8. ^ Chesson A, Stewart CS, Wallace RJ (September 1982). "Influence of plant phenolic acids on growth and cellulolytic activity of rumen bacteria". Applied and Environmental Microbiology. 44 (3): 597–603. PMC 242064. PMID 16346090.
  9. ^ a b c d e Hoff WD, Düx P, Hård K, Devreese B, Nugteren-Roodzant IM, Crielaard W, Boelens R, Kaptein R, van Beeumen J, Hellingwerf KJ (November 1994). "Thiol ester-linked p-coumaric acid as a new photoactive prosthetic group in a protein with rhodopsin-like photochemistry". Biochemistry. 33 (47): 13959–62. doi:10.1021/bi00251a001. PMID 7947803.
  10. ^ "PDB101: Molecule of the Month: Photoactive Yellow Protein". RCSB: PDB-101. Retrieved 2019-03-12.
  11. ^ a b c Pinney MM, Natarajan A, Yabukarski F, Sanchez DM, Liu F, Liang R, Doukov T, Schwans JP, Martinez TJ, Herschlag D (August 2018). "Structural Coupling Throughout the Active Site Hydrogen Bond Networks of Ketosteroid Isomerase and Photoactive Yellow Protein". Journal of the American Chemical Society. 140 (31): 9827–9843. doi:10.1021/jacs.8b01596. PMID 29990421.
  12. ^ a b c Hellingwerf KJ (February 2000). "Key issues in the photochemistry and signalling-state formation of photosensor proteins". Journal of Photochemistry and Photobiology. B, Biology. 54 (2–3): 94–102. doi:10.1016/S1011-1344(00)00004-X. PMID 10836537.
  13. ^ a b c Premvardhan LL, Buda F, Van Der Horst MA, Lührs DC, Hellingwerf KJ, Van Grondelle R (2004-01-30). "Impact of Photon Absorption on the Electronic Properties of p -Coumaric Acid Derivatives of the Photoactive Yellow Protein Chromophore". The Journal of Physical Chemistry B. 108 (16): 5138–5148. doi:10.1021/jp037469b.
  14. ^ a b Meyer TE, Yakali E, Cusanovich MA, Tollin G (January 1987). "Properties of a water-soluble, yellow protein isolated from a halophilic phototrophic bacterium that has photochemical activity analogous to sensory rhodopsin". Biochemistry. 26 (2): 418–23. doi:10.1021/bi00376a012. PMID 3828315.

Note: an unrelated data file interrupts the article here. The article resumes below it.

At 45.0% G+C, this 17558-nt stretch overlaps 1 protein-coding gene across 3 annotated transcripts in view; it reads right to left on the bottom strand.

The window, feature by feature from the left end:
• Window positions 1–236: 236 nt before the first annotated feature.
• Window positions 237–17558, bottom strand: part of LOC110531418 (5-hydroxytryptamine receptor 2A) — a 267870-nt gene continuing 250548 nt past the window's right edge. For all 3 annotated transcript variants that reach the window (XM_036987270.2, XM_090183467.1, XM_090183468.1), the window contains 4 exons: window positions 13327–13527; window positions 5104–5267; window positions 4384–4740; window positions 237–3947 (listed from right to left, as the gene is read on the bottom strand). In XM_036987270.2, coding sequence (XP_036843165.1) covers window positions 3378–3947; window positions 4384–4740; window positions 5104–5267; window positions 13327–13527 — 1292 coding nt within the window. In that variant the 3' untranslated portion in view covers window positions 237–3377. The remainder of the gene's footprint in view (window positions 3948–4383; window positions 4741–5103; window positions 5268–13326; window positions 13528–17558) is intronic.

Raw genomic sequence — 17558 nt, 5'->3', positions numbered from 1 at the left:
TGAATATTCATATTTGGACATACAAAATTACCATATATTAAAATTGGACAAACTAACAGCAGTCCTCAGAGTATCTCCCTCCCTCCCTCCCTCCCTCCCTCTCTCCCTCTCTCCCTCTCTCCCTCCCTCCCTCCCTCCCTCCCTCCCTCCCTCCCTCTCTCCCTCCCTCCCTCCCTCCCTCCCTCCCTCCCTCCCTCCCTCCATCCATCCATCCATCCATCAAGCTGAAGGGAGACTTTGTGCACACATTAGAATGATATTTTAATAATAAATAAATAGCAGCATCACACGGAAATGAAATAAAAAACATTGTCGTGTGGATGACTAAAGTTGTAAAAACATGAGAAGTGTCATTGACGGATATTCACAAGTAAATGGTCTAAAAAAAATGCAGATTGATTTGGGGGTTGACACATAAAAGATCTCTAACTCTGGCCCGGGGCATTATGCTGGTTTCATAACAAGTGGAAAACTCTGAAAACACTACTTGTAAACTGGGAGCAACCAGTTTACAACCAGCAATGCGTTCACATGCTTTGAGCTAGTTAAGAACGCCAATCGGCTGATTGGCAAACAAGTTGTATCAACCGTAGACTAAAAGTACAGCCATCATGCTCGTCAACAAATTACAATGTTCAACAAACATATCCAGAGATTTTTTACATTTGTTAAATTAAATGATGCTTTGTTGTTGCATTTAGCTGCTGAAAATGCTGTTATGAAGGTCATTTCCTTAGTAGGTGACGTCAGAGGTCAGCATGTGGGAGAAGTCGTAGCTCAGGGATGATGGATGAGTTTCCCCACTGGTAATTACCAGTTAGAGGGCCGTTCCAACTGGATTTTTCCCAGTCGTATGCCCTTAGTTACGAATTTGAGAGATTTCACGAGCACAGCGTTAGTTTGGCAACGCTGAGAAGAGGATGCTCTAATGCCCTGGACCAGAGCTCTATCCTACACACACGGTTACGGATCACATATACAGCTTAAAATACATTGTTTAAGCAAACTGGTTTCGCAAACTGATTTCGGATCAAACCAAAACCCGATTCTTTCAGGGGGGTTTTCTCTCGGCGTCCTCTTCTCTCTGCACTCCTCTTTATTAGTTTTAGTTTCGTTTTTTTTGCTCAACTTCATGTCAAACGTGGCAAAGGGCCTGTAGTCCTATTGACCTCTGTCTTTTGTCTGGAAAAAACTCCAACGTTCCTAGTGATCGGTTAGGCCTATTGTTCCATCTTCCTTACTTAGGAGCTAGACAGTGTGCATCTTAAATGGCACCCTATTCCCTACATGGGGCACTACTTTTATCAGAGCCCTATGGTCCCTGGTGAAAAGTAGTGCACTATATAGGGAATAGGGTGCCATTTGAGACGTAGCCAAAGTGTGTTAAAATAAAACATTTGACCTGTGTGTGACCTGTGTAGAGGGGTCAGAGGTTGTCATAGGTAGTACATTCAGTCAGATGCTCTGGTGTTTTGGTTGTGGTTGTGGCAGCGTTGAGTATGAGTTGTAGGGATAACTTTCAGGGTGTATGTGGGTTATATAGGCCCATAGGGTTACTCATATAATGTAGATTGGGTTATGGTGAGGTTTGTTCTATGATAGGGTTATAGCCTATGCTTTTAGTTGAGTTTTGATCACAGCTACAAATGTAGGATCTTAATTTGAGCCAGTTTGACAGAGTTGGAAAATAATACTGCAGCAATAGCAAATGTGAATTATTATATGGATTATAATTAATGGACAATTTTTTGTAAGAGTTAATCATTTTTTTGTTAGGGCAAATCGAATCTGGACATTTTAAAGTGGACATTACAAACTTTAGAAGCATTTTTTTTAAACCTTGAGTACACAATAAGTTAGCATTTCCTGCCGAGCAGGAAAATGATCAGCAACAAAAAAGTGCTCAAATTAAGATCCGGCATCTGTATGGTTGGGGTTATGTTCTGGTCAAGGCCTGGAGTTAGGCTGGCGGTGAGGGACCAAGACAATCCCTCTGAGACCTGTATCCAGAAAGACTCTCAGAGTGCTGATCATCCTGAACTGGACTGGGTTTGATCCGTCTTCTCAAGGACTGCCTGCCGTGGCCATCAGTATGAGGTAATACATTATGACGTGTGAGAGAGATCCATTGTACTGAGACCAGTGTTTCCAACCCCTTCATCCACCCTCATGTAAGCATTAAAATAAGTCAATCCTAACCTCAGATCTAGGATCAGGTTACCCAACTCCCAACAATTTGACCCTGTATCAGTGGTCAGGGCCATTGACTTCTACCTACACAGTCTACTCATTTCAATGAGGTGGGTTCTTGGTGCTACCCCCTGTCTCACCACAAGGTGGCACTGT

15. ^ PDB: 2PYP 2PYP​; Genick UK, Borgstahl GE, Ng K, Ren Z, Pradervand C, Burke PM, Srajer V, Teng TY, Schildkamp W, McRee DE, Moffat K, Getzoff ED (March 1997). "Structure of a protein photocycle intermediate by millisecond time-resolved crystallography". Science. 275 (5305): 1471–5. doi:10.1126/science.275.5305.1471. PMID 9045611.
  16. ^ Yamaguchi S, Kamikubo H, Kurihara K, Kuroki R, Niimura N, Shimizu N, Yamazaki Y, Kataoka M (January 2009). "Low-barrier hydrogen bond in photoactive yellow protein". Proceedings of the National Academy of Sciences of the United States of America. 106 (2): 440–4. Bibcode:2009PNAS..106..440Y. doi:10.1073/pnas.0811882106. PMC 2626721. PMID 19122140.
  17. ^ Genick UK, Borgstahl GE, Ng K, Ren Z, Pradervand C, Burke PM, Srajer V, Teng TY, Schildkamp W, McRee DE, Moffat K, Getzoff ED (March 1997). "Structure of a protein photocycle intermediate by millisecond time-resolved crystallography". Science. 275 (5305): 1471–5. doi:10.1126/science.275.5305.1471. PMID 9045611.
  18. ^ Borgstahl GE, Williams DR, Getzoff ED (May 1995). "1.4 Å structure of photoactive yellow protein, a cytosolic photoreceptor: unusual fold, active site, and chromophore". Biochemistry. 34 (19): 6278–87. doi:10.1021/bi00019a004. PMID 7756254.
  19. ^ Stahl AD, Hospes M, Singhal K, van Stokkum I, van Grondelle R, Groot ML, Hellingwerf KJ (September 2011). "On the involvement of single-bond rotation in the primary photochemistry of photoactive yellow protein". Biophysical Journal. 101 (5): 1184–92. Bibcode:2011BpJ...101.1184S. doi:10.1016/j.bpj.2011.06.065. PMC 3164125. PMID 21889456.
  20. ^ a b Herschlag D, Pinney MM (June 2018). "Hydrogen Bonds: Simple after All?". Biochemistry. 57 (24): 3338–3352. doi:10.1021/acs.biochem.8b00217. PMID 29678112.